Dann Woellert’s New Book Explores the History of Goetta

Spoiler alert: We have Kentucky (and Germany) to thank for this regional breakfast table staple.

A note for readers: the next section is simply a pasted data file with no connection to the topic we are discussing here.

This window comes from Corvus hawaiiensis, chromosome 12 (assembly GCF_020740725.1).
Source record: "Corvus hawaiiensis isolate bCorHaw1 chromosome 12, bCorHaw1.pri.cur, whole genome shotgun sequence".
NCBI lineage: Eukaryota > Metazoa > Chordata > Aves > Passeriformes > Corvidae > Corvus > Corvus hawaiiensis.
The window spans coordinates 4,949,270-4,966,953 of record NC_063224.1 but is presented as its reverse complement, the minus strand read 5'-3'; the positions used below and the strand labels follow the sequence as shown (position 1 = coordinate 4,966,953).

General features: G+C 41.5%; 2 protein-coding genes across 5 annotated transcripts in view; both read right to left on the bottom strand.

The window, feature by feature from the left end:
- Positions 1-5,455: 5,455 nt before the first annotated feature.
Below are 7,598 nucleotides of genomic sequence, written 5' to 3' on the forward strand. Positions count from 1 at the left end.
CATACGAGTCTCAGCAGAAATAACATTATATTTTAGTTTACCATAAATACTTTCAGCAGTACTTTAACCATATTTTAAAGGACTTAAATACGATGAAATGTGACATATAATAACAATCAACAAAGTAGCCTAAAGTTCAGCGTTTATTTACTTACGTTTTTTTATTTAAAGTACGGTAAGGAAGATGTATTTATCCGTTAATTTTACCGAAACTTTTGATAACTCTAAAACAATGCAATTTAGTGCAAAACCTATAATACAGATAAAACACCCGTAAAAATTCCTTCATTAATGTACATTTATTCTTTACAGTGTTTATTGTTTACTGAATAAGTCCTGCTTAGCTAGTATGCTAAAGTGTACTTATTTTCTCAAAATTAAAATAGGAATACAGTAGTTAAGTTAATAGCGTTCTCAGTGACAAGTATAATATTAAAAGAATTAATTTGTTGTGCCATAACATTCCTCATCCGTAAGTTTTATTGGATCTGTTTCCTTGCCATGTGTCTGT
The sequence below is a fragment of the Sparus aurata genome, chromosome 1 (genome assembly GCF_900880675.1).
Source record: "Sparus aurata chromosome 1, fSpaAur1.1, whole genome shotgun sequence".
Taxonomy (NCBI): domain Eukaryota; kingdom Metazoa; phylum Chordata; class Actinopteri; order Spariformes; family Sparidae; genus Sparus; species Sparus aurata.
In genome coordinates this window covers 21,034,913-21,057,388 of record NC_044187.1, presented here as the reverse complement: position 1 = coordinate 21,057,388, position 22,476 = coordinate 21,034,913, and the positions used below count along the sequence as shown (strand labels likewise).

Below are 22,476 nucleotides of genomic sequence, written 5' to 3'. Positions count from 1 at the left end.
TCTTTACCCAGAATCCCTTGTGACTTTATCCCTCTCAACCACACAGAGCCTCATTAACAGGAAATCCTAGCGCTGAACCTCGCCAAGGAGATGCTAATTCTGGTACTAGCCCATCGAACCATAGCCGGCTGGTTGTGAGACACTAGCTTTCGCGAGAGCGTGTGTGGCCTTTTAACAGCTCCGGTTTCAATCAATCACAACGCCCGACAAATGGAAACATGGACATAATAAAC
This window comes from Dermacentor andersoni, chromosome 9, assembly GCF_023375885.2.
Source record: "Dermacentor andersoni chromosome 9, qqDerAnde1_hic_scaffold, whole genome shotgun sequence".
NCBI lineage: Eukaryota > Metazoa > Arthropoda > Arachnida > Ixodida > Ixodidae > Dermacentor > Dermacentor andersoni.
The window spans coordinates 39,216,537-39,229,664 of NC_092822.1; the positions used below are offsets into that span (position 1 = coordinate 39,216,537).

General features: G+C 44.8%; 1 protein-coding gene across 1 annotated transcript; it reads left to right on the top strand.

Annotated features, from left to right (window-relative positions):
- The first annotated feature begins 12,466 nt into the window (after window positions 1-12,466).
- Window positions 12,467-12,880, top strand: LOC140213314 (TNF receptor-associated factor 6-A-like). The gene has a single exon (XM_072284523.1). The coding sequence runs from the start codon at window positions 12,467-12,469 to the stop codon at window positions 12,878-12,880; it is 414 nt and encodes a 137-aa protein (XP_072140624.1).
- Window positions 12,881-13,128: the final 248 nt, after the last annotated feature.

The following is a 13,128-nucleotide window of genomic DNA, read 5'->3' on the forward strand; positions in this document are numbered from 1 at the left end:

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If you want to split hairs, the hodgepodge of pinhead oats, pork, and beef known as goetta, or “gudda” (the original pronunciation), isn’t actually from Cincinnati—it’s from Covington. And if that doesn’t make you flip a table, then you’ll enjoy self-proclaimed food etymologist Dann Woellert’s look into the origins of gruetzwurst, or grain sausage, in his new book Cincinnati Goetta: A Delectable History (The History Press). At the start of his research, Woellert created a (still active) Facebook group, “Cincinnati’s Oldest Goetta Recipe,” and collected local recipes, some tracing back to northwest Germany, where 19th century peasants used oats as a binder to stretch out their ground meats. Have an old recipe of your own? Woellert’s book can pinpoint its origin based on the spice combination. Glier’s and Queen City Sausage get extensive coverage, but each owes its fried pork hinds to Louise Reinersman Finke and the Covington shop she started with her husband in 1876. Her legacy lives on with Bill Finke & Sons in Ft. Wright. The goetta is still (ahem) “gudda.”

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